Unlike those who saw this when it was first released, I knew to expect a wholly different animal as compared to last time. I knew to expect more camp, more jokes, more silliness and yes, even the Bat Nipples. So the real question is: does knowing about this shift in tone beforehand make the movie any better? Could the decade plus of fan bitching and moaning be over something that really didn’t make the film that bad? Well, yes and no. Like with “Superman 3” there is a new found emphasis on comedy that doesn’t always hold up too well. But, knowing where Schumacher’s visual sensibility were coming from did make certain changes more tolerable. Is the movie good overall, no not really, but it’s not that much worse than either of Burton’s films and is a much stronger third entry than “Superman 3” was. So, what was good? What was bad? What was overblown by nearly two decades of fanboy bitching? Let’s find out.
The film opens with one of its worst jokes. After Batman suits up, Alfred (Michael Gough) asks if his could persuade him to take a sandwich. Batman’s response? “I get drive though”. Yeah, the bad guys will just hold their evil plans while you’re waiting in line at McDonald. But hell, maybe he should. The Batmobile this time looks like something from a McDonald’s happy mean, so maybe it’s fitting.

The new and ugly Batmobile

The new and ugly Batmobile

We then cut to batman in Gotham. The first thing I noticed s that apparently the citizens of Gotham hated the look of their city as much as I did and went for a completely rehauled the city. I can only imagine how much that cost the tax payers. And yes, I hate this look as much as the Tim Burton version. Where Tim Burton’s Gotham looked too cartoonish, but this may as well be animated. I understand that they entire idea of this film was to be as statistically and tonally different from the last one as possible, but DAMN did they over do it.
We find out that Batman was called because Harvey “Two Face” Dent (Tommy Lee Jones) is trying to rob a bank. Why? Because it’s the second national bank of Gotham on the second anniversary of Batman arresting him. Because the man who is obsessed with duality and chance would care about something as arbitrary as that. We meet Two Face as he’s deciding whether or not to kill one of the banks guards. He flips his coin and it lands heads so, always being true to the coin…He throws the guards into a vault that we soon learn is filled with acid. Congratulations movie: you have no understanding of your characters.
Two Face’s plan works and Batman inters the vault to save the guard. Ones he’s inside however, two face lifts the vault out using a helicopter and the vault starts filling up with acid. It’s about here that I understood what the movie was aiming for. While a Tim Burton is only the producer on the film, this film feels very much like his take on the 1960’s Adam West Batman. If you took that show and put Tim Burton in charge, and you’d have something pretty close to this.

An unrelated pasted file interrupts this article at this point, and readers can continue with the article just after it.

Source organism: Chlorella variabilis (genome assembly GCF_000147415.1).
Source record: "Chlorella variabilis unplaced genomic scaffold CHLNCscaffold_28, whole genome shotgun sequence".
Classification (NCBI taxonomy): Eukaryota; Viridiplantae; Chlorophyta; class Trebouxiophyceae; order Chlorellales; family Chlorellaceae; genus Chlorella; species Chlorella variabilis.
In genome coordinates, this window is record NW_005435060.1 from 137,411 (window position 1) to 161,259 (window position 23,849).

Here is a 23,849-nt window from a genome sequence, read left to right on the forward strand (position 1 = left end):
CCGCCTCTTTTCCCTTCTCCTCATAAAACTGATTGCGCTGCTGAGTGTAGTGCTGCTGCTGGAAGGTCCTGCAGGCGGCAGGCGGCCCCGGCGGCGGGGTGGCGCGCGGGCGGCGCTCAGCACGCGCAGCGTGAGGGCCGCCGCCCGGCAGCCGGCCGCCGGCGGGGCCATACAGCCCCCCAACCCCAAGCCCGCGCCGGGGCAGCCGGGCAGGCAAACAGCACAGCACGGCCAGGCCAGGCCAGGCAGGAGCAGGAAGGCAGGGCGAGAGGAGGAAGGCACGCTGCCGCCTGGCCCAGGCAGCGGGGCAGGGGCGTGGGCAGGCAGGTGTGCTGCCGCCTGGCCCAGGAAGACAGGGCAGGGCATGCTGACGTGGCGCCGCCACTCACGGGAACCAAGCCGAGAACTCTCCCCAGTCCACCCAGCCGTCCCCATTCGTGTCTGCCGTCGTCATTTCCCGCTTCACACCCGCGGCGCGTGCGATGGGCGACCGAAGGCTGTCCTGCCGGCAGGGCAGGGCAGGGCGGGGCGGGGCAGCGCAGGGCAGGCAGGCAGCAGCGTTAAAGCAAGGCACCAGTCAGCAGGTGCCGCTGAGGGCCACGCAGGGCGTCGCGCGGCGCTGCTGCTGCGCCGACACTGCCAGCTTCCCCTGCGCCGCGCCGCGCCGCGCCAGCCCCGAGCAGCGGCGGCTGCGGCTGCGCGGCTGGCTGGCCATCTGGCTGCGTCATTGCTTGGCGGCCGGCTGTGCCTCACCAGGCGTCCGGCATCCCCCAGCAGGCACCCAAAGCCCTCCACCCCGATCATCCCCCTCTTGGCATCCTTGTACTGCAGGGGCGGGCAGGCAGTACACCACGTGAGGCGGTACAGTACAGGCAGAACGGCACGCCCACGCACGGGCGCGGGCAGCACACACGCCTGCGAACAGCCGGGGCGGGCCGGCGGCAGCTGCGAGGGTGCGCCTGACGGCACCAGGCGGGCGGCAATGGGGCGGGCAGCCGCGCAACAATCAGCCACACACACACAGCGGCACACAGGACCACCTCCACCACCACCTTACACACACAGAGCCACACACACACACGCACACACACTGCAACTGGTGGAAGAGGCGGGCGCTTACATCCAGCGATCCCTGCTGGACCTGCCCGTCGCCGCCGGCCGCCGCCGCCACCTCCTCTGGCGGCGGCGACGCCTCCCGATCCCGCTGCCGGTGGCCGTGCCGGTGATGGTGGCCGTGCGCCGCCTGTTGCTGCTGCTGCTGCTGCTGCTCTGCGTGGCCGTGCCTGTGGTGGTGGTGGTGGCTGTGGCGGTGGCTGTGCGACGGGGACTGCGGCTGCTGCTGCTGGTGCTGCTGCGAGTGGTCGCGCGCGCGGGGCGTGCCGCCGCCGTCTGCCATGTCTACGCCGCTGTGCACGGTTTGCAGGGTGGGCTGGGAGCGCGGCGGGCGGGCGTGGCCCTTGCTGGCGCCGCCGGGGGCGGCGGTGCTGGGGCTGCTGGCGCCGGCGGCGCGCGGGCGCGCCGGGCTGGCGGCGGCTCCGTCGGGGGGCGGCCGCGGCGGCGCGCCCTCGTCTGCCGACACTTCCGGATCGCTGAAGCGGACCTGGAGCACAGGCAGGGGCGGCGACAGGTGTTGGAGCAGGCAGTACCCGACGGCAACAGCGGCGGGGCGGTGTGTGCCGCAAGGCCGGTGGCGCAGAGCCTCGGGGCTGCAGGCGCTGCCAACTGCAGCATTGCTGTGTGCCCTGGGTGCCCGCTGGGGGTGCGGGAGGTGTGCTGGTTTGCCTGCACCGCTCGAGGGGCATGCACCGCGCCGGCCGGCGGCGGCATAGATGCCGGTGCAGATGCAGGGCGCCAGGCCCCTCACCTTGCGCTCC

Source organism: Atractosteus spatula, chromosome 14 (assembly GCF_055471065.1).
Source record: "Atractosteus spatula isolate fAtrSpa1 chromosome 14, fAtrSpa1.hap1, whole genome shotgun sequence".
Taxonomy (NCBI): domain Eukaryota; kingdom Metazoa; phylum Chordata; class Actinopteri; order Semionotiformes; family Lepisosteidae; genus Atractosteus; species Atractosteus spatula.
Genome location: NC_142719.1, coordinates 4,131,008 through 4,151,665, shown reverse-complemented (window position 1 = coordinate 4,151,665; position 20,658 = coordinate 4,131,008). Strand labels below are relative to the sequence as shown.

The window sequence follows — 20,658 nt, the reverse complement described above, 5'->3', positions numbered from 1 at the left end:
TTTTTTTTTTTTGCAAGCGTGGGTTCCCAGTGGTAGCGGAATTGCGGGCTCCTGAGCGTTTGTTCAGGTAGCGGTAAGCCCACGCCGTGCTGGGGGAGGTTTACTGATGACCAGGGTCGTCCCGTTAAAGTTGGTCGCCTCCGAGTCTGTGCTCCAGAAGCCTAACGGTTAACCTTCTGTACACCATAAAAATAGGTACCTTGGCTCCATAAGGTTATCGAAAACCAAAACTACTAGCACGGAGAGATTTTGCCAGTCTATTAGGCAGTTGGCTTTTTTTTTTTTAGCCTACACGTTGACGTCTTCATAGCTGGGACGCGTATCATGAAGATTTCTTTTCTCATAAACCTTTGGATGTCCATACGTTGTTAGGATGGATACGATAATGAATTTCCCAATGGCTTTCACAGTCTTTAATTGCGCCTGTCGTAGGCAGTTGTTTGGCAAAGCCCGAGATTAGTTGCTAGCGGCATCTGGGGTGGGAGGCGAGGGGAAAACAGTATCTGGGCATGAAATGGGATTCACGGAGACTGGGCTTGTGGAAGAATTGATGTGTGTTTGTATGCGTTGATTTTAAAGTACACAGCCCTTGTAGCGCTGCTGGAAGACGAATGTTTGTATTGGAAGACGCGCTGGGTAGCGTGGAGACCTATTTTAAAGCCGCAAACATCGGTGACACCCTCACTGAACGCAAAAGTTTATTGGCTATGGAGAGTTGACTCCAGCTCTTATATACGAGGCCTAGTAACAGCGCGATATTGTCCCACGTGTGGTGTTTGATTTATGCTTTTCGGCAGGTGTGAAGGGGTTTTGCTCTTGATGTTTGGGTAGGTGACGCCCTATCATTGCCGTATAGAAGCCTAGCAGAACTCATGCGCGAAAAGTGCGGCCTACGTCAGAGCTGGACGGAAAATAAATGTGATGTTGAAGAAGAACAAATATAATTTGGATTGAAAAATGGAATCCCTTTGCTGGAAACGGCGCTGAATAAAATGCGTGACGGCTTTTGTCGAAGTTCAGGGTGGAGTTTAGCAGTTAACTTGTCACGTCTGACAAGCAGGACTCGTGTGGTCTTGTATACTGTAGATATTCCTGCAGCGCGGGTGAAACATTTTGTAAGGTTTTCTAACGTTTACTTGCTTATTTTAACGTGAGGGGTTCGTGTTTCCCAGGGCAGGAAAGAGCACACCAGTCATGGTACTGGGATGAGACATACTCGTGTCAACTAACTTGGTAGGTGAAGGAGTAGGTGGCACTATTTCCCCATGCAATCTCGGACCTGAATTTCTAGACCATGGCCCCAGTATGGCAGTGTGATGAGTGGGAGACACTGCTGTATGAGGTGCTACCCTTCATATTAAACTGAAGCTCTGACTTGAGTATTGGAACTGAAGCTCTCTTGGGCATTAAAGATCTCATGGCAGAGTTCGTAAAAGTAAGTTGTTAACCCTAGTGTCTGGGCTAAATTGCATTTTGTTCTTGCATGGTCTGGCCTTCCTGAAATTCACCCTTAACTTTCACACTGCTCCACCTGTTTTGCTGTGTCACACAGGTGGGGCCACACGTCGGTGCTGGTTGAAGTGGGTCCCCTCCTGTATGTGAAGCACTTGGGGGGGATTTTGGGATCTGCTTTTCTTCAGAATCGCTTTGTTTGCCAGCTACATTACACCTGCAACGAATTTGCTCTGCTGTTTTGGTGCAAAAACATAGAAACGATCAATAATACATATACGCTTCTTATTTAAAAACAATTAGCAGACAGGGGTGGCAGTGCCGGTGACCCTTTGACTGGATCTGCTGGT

As you could probably have guessed with us being only five minutes or so into the movie, Batman escapes the vault but Two Face gets away as well. From the outside of the vault Batman manages to use his grappling gun to sling the vault back to its proper place inside the bank. Now, I don’t know everything about physics, but i’m pretty sure that was bullshit.
We then cut to Wayne Enterprises, where Bruce Wayne (this time played by Val Kilmer) is inspecting his R&D department. An overly excited Edward Nygma (Jim Carrey) trying to get Bruce Wayne’s approval for a project that is being shut down. What is this project that just has to be show to the boss? It’s a device that altars your brainwaves to make T.V. Images look 3D. And here we get another stupid moment. Bruce says to schedule a meeting with his secretary with a full list of technical specks. The head of the company basic said: “Yes, i’d like to see this”. Nygma’s boss couldn’t really tuch him after that, not until Bruce had his chance to see the project. However, out of fear for his job, Nygma says he needs an answer right then. Why? Because we need a piss poor reason for him to become a villain later.
Bruce tells him no as messing with peoples brainwaves raises too many ethic questions. Latter that night, after everyone has gone home, Nygma keeps working on the project, vowing that he’ll show Bruce. He’s caught by his manager however, and he ends up killing him. Nygma also learns that his machine can make him smarter. I’m sure that that will have no baring on the rest of the plot whatsoever.